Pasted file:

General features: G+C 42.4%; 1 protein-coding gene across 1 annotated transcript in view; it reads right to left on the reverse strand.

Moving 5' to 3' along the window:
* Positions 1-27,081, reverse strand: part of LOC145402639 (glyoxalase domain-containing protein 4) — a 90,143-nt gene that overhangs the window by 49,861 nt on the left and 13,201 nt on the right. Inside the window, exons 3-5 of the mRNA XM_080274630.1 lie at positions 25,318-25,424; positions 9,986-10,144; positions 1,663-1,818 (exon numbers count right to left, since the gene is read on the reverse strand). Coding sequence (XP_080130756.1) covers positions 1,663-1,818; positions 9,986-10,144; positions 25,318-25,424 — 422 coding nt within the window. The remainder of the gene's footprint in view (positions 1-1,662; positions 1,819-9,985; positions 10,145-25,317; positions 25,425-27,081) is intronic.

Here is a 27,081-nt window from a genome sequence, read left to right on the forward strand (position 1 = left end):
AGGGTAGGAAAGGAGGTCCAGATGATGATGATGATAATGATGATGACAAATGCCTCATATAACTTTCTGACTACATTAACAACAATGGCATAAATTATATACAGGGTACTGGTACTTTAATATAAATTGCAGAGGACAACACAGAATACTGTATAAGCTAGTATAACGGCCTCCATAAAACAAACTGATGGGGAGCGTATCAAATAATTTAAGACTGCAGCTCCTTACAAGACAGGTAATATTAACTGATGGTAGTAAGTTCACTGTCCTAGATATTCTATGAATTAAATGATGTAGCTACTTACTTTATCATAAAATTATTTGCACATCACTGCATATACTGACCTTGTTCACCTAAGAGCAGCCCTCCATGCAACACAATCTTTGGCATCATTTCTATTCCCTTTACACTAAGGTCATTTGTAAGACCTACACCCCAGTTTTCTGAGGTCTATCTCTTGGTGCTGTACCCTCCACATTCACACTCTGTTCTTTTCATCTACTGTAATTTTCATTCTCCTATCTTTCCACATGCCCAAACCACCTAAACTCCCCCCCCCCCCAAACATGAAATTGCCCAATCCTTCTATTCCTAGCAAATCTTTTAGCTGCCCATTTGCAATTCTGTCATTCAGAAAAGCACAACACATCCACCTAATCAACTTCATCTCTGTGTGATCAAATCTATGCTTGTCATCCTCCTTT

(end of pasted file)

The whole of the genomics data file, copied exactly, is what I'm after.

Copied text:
General features: G+C 42.4%; 1 protein-coding gene across 1 annotated transcript in view; it reads right to left on the reverse strand.

Moving 5' to 3' along the window:
* Positions 1-27,081, reverse strand: part of LOC145402639 (glyoxalase domain-containing protein 4) — a 90,143-nt gene that overhangs the window by 49,861 nt on the left and 13,201 nt on the right. Inside the window, exons 3-5 of the mRNA XM_080274630.1 lie at positions 25,318-25,424; positions 9,986-10,144; positions 1,663-1,818 (exon numbers count right to left, since the gene is read on the reverse strand). Coding sequence (XP_080130756.1) covers positions 1,663-1,818; positions 9,986-10,144; positions 25,318-25,424 — 422 coding nt within the window. The remainder of the gene's footprint in view (positions 1-1,662; positions 1,819-9,985; positions 10,145-25,317; positions 25,425-27,081) is intronic.

Here is a 27,081-nt window from a genome sequence, read left to right on the forward strand (position 1 = left end):
AGGGTAGGAAAGGAGGTCCAGATGATGATGATGATAATGATGATGACAAATGCCTCATATAACTTTCTGACTACATTAACAACAATGGCATAAATTATATACAGGGTACTGGTACTTTAATATAAATTGCAGAGGACAACACAGAATACTGTATAAGCTAGTATAACGGCCTCCATAAAACAAACTGATGGGGAGCGTATCAAATAATTTAAGACTGCAGCTCCTTACAAGACAGGTAATATTAACTGATGGTAGTAAGTTCACTGTCCTAGATATTCTATGAATTAAATGATGTAGCTACTTACTTTATCATAAAATTATTTGCACATCACTGCATATACTGACCTTGTTCACCTAAGAGCAGCCCTCCATGCAACACAATCTTTGGCATCATTTCTATTCCCTTTACACTAAGGTCATTTGTAAGACCTACACCCCAGTTTTCTGAGGTCTATCTCTTGGTGCTGTACCCTCCACATTCACACTCTGTTCTTTTCATCTACTGTAATTTTCATTCTCCTATCTTTCCACATGCCCAAACCACCTAAACTCCCCCCCCCCCCAAACATGAAATTGCCCAATCCTTCTATTCCTAGCAAATCTTTTAGCTGCCCATTTGCAATTCTGTCATTCAGAAAAGCACAACACATCCACCTAATCAACTTCATCTCTGTGTGATCAAATCTATGCTTGTCATCCTCCTTT